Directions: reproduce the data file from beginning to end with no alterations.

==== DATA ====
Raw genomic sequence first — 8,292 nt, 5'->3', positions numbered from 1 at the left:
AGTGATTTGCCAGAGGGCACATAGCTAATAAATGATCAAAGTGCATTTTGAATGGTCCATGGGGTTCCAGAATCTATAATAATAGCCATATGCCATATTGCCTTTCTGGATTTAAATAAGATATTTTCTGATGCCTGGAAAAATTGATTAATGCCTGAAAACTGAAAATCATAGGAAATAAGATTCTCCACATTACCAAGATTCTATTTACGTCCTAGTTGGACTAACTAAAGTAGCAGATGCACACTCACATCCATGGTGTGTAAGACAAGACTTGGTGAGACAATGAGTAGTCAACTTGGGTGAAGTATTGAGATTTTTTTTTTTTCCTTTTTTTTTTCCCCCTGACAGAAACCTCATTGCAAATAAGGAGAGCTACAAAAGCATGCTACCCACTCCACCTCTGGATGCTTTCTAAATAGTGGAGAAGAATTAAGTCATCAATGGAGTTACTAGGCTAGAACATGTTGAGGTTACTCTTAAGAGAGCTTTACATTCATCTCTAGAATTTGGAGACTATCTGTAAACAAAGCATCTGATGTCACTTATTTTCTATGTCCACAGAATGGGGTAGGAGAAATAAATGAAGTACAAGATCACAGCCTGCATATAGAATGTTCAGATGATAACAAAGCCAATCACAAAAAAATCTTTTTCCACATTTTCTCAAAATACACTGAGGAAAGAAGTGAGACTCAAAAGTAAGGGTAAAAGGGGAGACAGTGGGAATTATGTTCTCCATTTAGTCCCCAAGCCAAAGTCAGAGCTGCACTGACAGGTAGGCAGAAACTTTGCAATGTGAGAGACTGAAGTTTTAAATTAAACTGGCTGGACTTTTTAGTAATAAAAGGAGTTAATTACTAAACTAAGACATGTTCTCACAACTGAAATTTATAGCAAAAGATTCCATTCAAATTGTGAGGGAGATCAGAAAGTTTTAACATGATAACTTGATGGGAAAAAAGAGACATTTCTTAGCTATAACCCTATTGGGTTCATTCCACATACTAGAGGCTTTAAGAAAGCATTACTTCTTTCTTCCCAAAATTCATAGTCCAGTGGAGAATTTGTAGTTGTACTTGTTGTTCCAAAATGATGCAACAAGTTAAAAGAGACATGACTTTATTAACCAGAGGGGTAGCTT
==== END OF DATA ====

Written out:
Raw genomic sequence first — 8,292 nt, 5'->3', positions numbered from 1 at the left:
AGTGATTTGCCAGAGGGCACATAGCTAATAAATGATCAAAGTGCATTTTGAATGGTCCATGGGGTTCCAGAATCTATAATAATAGCCATATGCCATATTGCCTTTCTGGATTTAAATAAGATATTTTCTGATGCCTGGAAAAATTGATTAATGCCTGAAAACTGAAAATCATAGGAAATAAGATTCTCCACATTACCAAGATTCTATTTACGTCCTAGTTGGACTAACTAAAGTAGCAGATGCACACTCACATCCATGGTGTGTAAGACAAGACTTGGTGAGACAATGAGTAGTCAACTTGGGTGAAGTATTGAGATTTTTTTTTTTTCCTTTTTTTTTTCCCCCTGACAGAAACCTCATTGCAAATAAGGAGAGCTACAAAAGCATGCTACCCACTCCACCTCTGGATGCTTTCTAAATAGTGGAGAAGAATTAAGTCATCAATGGAGTTACTAGGCTAGAACATGTTGAGGTTACTCTTAAGAGAGCTTTACATTCATCTCTAGAATTTGGAGACTATCTGTAAACAAAGCATCTGATGTCACTTATTTTCTATGTCCACAGAATGGGGTAGGAGAAATAAATGAAGTACAAGATCACAGCCTGCATATAGAATGTTCAGATGATAACAAAGCCAATCACAAAAAAATCTTTTTCCACATTTTCTCAAAATACACTGAGGAAAGAAGTGAGACTCAAAAGTAAGGGTAAAAGGGGAGACAGTGGGAATTATGTTCTCCATTTAGTCCCCAAGCCAAAGTCAGAGCTGCACTGACAGGTAGGCAGAAACTTTGCAATGTGAGAGACTGAAGTTTTAAATTAAACTGGCTGGACTTTTTAGTAATAAAAGGAGTTAATTACTAAACTAAGACATGTTCTCACAACTGAAATTTATAGCAAAAGATTCCATTCAAATTGTGAGGGAGATCAGAAAGTTTTAACATGATAACTTGATGGGAAAAAAGAGACATTTCTTAGCTATAACCCTATTGGGTTCATTCCACATACTAGAGGCTTTAAGAAAGCATTACTTCTTTCTTCCCAAAATTCATAGTCCAGTGGAGAATTTGTAGTTGTACTTGTTGTTCCAAAATGATGCAACAAGTTAAAAGAGACATGACTTTATTAACCAGAGGGGTAGCTT